Tuesday, December 28, 2010

Predictions for 2011

Here are a few predictions for 2011:
  • Cybercrime will continue to grow and more Zeus-like malware will continue to flood the black market.
  • Data loss prevention systems and DDoS protection will be on everyone's mind after the Wikileaks debacle. 
  • The perimeter will continue to fade with the use of mobile devices being attached to the network (tablets, phones, etc..). How to secure the data on these devices and the network needs to be reviewed.
  • A rise in malware based apps for Smartphones, especially on the Android platform since its open. This is the next big risk that's just waiting to happen.
  • Cloud based providers will be breached and we'll start seeing some of the potential dangers about blind trust to a service provider.
  • Social media will continue to be a sore spot with information security and it will be interesting to see how companies deal with the growing need for these sites, while securing data.
  •  The media will pay more attention to cyber attacks.
  • Security vendors will continue to merger until we're left with three major players that do everything. 
If you have any more, let me know.

Thursday, December 23, 2010

People Are The Weakest Link

In today's modern day network companies are spending millions protecting their perimeter and keeping the bad guys at bay. They invest in firewalls, web filtering, intrusion prevention systems (IPS), SSL encryption, VPN's, spam filters, etc, to stop the malicious no-gooders from gaining access to their precious data. But what if the bad guys were already in your network? That's today dilemma.

Targeted attacks by persistent individuals will entail days if not weeks of physical reconnaissance on the organization they're looking to infiltrate. This will include watching when employees enter the building and what their habits are around the work place. Trying to get close enough to get a picture of their company badges in order to replicate one and gain access. Going through their trash at night or "dumpster diving", attempting to find information about the company that might not be public. Dressing in a stolen or replica uniform that could allow hackers to walk through the front door without being stopped, and much more. (Have you ever held the door for the Fedex delivery man while he walked up to the building holding a large box? Are you sure that was a Fedex delivery or did you just give some hacker access to your building?)

Another area that doesn't really get looked at enough is the complete and almost blind trust that people allow their cleaning crews. Many if not most cleaning crews are hired as a third party and are normally given keys to almost every office and room in the organization. What if a janitor making minimum wage was given $1000 to put a hardware keylogger on the CEO's workstation for a week and than send it back via mail to a P.O box? Better yet what if he was given multiple hardware keyloggers and asked to place them on the IT staffs desktops for a day, collecting as many high level logins as possible. The hacker for around $1500 dollars could have almost every admin login to the network and systems without even using a computer.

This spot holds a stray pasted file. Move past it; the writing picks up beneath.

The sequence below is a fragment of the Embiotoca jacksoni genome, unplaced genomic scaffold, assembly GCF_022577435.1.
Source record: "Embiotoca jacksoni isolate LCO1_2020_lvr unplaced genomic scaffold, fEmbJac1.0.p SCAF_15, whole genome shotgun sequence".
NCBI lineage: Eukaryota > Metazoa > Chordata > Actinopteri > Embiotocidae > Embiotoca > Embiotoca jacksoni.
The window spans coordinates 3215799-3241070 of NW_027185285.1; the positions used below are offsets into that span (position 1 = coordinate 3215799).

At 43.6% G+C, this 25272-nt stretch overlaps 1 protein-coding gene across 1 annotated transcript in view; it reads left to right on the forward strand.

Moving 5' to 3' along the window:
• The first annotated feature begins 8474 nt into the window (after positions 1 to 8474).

Another way that hackers gain access to an organization is through phishing and social engineering. They use these techniques to con people into giving them information they need. This is normally done over the phone and through an e-mail campaign directed at a compnay to make it look like the correspondence was legitimate. Examples of these would be e-mails coming from someone claiming to be from IT asking you to enter your username and password into a new system as a test (This is a text book example of a phishing e-mail, collecting the credentials that you just gave up willingly to a hacker). Or someone calling as the companies Helpdesk explaining to you that there's been an issue on the system and you need to change your password right away, oh and by the way here's a secure password for you to use.

So as companies continue to tighten their network perimeter the hackers are going to continue going after the low hanging fruit, the employees. You can have a $50 million dollar IT Security budget blown away by the receptionist being tricked into giving away her password over the phone.

Now that the perimeter is relatively secured, its time to start looking inward and securing the new target area; except here you can't buy hardware to stop the attacks. You need to educate the people on how to act and what to look for, which is easier said than done.

Tuesday, December 21, 2010

How secure is "The Cloud"?


I don’t trust Google at all and what ever happened to their mantra of “Don’t be evil”?!  http://www.f-secure.com/weblog/archives/00002076.html That being said, if this was some startup that was offering this service instead of Google would you feel the same way?

Where does the data reside? Who has access to it? Is it backed up? If so where do the backups reside? etc...Its not the point of having data off site, its not having the guarantee and control of the data after its offsite. I’m satisfied with the technology of having it delivered securely to where the data silo’s reside, its after the data's at rest where the security issue comes into play.

This being said some data is more confidential than others and some companies might benefit from this model. If you think about it this is really nothing new, customers have been pushing their data to MSP's or hosting there data in co-locations for years.